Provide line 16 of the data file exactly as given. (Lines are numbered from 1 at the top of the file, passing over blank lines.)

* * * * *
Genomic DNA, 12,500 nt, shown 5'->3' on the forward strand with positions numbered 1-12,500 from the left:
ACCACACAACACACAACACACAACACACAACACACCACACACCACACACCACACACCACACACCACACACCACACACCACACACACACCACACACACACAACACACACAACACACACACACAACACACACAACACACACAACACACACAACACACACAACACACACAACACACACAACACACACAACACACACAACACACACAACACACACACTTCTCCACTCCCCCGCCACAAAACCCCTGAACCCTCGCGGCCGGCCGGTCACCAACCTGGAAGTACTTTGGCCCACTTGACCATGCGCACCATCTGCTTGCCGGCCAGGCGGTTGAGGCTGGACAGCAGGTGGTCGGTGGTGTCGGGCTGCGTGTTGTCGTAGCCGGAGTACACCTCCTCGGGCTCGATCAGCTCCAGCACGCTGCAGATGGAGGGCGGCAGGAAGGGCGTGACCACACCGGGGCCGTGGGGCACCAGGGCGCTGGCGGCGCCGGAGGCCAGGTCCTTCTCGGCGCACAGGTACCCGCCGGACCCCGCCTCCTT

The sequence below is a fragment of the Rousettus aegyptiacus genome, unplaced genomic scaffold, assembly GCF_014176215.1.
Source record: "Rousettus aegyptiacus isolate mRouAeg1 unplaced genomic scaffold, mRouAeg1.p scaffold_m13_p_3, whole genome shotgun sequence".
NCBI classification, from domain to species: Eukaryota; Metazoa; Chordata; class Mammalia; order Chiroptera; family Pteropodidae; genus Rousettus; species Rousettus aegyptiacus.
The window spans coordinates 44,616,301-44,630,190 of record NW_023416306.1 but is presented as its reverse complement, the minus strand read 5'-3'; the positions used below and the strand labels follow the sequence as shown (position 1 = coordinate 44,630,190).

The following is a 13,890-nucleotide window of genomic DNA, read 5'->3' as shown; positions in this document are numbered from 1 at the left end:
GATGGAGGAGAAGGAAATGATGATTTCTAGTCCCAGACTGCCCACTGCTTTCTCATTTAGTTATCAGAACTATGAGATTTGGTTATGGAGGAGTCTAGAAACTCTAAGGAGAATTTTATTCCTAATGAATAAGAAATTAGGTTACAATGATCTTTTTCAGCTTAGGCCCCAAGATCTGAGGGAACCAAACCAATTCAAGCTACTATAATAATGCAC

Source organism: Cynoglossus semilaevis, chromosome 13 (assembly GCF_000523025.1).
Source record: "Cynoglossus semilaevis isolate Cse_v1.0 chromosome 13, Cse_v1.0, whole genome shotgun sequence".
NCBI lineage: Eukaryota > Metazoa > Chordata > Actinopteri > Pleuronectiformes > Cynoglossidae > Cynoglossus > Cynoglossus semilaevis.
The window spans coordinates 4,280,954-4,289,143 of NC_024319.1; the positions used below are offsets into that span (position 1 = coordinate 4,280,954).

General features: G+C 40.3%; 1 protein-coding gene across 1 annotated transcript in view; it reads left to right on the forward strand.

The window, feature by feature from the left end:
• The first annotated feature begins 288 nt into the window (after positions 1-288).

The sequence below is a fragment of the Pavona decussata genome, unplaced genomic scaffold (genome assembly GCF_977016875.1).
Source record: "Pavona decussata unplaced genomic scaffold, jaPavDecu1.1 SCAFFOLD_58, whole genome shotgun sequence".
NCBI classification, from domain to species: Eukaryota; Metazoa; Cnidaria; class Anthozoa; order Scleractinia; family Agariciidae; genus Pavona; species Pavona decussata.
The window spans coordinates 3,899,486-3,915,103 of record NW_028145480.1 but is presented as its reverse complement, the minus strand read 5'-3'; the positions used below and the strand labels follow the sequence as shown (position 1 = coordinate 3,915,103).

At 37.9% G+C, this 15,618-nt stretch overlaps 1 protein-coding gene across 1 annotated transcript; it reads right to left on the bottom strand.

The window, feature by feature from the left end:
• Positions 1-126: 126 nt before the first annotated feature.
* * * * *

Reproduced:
The sequence below is a fragment of the Pavona decussata genome, unplaced genomic scaffold (genome assembly GCF_977016875.1).